Defect-tolerant design and optimization of a digital microfluidic biochip for protein crystallization
Protein crystallization is a commonly used technique for protein analysis and subsequent drug design. It predicts the 3-D arrangement of the constituent amino acids, which in turn indicates the specific biological function of a protein. Protein crystallization experiments are typically carried out in well-plates in the laboratory. As a result, these experiments are slow, expensive, and error-prone due to the need for repeated human intervention. Recently, droplet-based digital microfluidics have been used for executing protein assays on a chip. Protein samples in the form of nanoliter-volume droplets are manipulated using the principle of electrowetting-on-dielectric. We present the design of a multi-well-plate microfluidic biochip for protein crystallization; this biochip can transfer protein samples, prepare candidate solutions, and carry out crystallization automatically. To reduce the manufacturing cost of such devices, we present an efficient algorithm to generate a pin-assignment plan for the proposed design. The resulting biochip enables control of a large number of on-chip electrodes using only a small number of pins. Based on the pin-constrained chip design, we present an efficient shuttle-passenger-like droplet manipulation method and test procedure to achieve high-throughput and defect-tolerant well loading. © 2010 IEEE.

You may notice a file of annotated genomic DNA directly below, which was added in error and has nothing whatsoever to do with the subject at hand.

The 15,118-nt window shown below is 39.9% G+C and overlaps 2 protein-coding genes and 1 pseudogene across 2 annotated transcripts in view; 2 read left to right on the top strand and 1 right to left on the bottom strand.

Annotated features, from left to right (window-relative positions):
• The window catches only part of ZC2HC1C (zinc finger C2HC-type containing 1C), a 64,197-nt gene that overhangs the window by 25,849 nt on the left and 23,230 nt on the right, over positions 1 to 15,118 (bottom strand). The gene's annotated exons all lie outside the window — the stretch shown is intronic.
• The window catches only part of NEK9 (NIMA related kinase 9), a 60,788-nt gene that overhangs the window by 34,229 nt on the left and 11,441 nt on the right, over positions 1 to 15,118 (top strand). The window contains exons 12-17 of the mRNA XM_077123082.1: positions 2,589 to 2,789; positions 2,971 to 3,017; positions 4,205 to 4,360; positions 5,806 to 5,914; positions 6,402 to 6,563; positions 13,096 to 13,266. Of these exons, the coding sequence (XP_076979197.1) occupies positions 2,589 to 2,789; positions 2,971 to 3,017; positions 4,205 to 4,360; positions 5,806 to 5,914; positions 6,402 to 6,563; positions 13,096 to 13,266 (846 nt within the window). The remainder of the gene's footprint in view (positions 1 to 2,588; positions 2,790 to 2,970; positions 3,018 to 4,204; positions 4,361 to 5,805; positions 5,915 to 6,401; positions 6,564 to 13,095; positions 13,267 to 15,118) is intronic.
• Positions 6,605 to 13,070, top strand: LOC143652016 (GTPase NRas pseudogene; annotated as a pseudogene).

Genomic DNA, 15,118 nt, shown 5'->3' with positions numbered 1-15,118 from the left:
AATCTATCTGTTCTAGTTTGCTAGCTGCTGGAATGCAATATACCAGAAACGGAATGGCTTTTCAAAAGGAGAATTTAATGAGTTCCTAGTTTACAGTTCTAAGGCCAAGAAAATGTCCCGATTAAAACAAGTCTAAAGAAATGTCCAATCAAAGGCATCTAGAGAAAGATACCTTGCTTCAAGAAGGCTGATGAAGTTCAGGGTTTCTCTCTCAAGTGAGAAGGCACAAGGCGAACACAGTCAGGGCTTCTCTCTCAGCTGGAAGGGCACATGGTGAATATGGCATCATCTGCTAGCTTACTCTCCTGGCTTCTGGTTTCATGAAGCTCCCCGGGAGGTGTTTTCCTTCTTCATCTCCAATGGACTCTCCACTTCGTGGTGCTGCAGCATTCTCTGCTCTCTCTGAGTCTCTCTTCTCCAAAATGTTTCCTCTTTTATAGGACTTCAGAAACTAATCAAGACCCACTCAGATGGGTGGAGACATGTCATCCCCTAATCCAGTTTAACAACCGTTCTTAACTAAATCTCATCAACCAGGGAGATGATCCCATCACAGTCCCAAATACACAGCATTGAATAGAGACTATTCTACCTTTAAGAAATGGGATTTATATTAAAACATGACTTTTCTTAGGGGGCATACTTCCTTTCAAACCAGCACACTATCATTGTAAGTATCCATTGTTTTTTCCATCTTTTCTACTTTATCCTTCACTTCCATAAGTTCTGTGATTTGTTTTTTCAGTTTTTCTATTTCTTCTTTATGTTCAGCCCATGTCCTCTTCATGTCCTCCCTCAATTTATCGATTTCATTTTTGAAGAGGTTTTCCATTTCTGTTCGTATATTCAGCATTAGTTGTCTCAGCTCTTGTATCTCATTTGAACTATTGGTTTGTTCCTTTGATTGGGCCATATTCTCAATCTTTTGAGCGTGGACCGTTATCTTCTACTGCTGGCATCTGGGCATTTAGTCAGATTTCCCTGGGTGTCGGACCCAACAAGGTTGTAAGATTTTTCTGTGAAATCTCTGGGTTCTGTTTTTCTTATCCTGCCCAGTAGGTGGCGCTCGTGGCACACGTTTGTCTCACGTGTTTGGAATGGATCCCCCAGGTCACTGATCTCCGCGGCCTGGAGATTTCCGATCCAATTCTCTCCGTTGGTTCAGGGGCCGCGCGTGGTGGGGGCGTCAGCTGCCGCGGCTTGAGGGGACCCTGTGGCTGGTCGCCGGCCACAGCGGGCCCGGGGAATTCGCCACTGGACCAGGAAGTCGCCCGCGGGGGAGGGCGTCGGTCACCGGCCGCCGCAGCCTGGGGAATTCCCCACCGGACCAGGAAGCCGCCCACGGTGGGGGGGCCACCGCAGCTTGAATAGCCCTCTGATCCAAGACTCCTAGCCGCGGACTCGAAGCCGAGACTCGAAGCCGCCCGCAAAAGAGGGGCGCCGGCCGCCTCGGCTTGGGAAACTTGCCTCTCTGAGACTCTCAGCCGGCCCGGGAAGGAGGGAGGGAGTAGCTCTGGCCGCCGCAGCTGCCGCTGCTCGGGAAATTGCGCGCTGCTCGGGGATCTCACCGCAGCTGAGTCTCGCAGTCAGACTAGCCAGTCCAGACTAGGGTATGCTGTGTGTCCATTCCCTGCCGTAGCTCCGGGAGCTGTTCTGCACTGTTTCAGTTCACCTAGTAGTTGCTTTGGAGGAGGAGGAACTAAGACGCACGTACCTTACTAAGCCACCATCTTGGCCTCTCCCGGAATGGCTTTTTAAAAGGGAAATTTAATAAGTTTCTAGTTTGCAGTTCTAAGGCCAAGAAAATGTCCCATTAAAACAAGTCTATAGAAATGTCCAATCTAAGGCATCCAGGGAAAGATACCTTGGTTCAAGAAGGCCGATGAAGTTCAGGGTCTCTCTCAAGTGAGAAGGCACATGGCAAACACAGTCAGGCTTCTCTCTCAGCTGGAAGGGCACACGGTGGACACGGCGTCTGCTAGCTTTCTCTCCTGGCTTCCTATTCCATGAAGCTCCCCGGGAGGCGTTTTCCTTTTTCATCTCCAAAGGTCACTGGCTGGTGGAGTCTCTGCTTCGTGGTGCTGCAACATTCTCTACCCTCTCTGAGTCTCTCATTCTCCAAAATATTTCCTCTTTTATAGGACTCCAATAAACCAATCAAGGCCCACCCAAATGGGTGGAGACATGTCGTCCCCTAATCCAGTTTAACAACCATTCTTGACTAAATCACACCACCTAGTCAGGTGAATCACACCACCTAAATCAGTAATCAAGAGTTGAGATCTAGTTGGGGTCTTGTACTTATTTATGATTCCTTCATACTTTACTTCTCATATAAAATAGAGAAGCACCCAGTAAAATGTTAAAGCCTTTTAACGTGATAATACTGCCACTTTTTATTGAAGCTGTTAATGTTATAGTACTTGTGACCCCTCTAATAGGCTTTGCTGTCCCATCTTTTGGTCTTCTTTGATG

Xu, T; Chakrabarty, K; Pamula, VK
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